It was also the location of a castle, owned by the Bishops from nearby Chichester as a hunting lodge and retreat. Although there are references to the lands at Amberley being granted to the Bishop in 670AD, there is no mention of a church here in the Domesday book in 1086. The Bishops' Castle still stands next to the church, and is now an award-winning - and appropriately expensive - luxury Country House hotel.
The church was also built by the Bishops, and this patronage is reflected in the size and slendour of the building. It is thought that the Nave was built by Bishop Luffa around 1140, and the chancel and South Aisle were added around 1230 by Bishop Ralph Neville.
The interior is completely dominated by the chancel arch. This is a stunning exposition of the Norman style: row upon row of zig-zag carving covers the sides and underneath of the arch, supported by robust smooth-leaf capitals. Decorated capitals also adorn the large Norman windows in the north and west walls.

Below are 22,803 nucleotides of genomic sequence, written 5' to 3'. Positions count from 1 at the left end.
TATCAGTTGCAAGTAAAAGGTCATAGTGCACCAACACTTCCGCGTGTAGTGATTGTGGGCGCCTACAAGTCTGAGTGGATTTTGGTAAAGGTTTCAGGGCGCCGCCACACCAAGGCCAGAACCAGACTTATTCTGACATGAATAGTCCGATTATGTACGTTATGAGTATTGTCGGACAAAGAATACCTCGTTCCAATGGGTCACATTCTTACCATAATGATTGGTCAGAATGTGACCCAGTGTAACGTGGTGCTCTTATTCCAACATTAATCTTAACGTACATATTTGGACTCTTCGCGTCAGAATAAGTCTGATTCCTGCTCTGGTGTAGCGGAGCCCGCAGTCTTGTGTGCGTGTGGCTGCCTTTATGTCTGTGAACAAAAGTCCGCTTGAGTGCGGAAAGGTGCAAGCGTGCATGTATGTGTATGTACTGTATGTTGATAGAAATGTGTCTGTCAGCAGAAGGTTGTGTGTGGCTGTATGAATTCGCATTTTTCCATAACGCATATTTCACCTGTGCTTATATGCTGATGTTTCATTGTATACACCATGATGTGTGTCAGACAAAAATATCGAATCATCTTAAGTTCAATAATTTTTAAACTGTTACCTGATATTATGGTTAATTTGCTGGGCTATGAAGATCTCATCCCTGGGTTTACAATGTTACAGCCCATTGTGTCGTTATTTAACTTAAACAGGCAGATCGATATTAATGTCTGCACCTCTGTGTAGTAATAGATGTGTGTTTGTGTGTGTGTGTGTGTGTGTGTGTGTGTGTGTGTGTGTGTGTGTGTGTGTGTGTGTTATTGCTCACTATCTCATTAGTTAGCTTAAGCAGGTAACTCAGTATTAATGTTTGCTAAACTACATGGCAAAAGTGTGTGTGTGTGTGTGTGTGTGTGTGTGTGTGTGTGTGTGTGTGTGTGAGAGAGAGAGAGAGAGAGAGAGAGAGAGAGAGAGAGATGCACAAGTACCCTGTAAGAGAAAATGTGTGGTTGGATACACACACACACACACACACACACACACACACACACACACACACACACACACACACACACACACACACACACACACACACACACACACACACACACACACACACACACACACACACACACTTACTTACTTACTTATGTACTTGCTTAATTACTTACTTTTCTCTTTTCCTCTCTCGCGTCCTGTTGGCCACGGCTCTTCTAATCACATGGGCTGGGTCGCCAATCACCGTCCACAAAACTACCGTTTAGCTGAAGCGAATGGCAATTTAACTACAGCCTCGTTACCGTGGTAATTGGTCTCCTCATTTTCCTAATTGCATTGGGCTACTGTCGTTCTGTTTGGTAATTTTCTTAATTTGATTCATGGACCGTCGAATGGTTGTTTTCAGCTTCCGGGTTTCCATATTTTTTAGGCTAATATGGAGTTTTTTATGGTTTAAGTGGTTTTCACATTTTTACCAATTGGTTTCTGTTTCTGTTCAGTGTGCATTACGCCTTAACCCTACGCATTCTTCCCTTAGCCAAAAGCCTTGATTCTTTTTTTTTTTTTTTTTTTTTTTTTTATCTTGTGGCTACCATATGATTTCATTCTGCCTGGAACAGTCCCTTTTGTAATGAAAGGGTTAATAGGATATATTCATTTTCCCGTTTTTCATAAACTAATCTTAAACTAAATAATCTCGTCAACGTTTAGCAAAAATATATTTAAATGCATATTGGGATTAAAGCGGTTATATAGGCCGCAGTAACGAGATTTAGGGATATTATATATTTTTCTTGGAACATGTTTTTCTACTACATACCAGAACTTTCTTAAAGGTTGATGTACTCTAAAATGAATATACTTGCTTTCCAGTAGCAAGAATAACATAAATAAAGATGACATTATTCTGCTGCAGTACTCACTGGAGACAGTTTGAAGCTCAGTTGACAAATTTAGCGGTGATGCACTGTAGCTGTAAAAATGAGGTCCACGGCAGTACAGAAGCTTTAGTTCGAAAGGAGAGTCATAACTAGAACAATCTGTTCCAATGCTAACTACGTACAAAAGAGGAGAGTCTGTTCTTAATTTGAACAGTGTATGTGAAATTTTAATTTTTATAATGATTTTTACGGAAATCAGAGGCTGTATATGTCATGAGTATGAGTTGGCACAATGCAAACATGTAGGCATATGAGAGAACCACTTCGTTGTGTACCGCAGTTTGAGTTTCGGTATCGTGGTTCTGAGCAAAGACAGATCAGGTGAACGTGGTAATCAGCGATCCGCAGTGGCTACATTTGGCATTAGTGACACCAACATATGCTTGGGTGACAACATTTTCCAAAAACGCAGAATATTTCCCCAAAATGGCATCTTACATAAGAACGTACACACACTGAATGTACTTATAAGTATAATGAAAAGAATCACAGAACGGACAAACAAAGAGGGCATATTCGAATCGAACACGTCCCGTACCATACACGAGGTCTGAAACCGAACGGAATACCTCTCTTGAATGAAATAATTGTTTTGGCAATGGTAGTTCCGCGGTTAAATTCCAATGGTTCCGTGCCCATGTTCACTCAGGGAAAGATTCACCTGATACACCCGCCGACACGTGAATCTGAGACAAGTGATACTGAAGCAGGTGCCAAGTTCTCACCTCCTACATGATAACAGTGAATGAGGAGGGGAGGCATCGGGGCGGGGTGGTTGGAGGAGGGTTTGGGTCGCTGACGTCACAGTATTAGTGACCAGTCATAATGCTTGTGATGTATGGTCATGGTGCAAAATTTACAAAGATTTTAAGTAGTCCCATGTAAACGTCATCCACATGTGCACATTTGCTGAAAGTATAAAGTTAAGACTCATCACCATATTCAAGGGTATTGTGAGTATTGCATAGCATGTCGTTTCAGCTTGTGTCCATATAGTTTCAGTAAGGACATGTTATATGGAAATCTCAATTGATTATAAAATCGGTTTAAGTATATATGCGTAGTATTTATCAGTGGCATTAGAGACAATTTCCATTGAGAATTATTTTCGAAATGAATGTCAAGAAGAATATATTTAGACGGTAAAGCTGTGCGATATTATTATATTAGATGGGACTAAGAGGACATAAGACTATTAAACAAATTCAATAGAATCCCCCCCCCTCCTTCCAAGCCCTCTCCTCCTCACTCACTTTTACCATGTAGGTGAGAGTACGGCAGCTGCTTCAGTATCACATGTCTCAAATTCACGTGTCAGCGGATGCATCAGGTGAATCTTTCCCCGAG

In contrast, the chancel is a more sophisticated space, the East end adorned with three Early-English lancet windows. In the 14th Century, a south porch was added, with oak-leaf capitals, and the Norman north door partially filled in. Both the nave and chancel have impressive exposed beam ceilings with king-post trusses.
Some other elements are also of interest: to the south of the chancel arch are 12-13th century wall-paintings, depicting scenes from the life of Christ. The font dates from around 1140, and in the south aisle is a brass to John Wantele, the local MP, who died in 1424. He is shown in splendid 15th century plate armour, with a decorated surcoat. A replica is located next to the font for those interested in brass rubbing.
Outside, the churchyard is dominated by the walls of the castle. The wall is pierced with a door, through which the Bishops presumably walked to the church: it is named in honour of the most illustrious of their number, St Richard of Chichester.
Church Street, Amberley, near Arundel, West Sussex BN18 9NF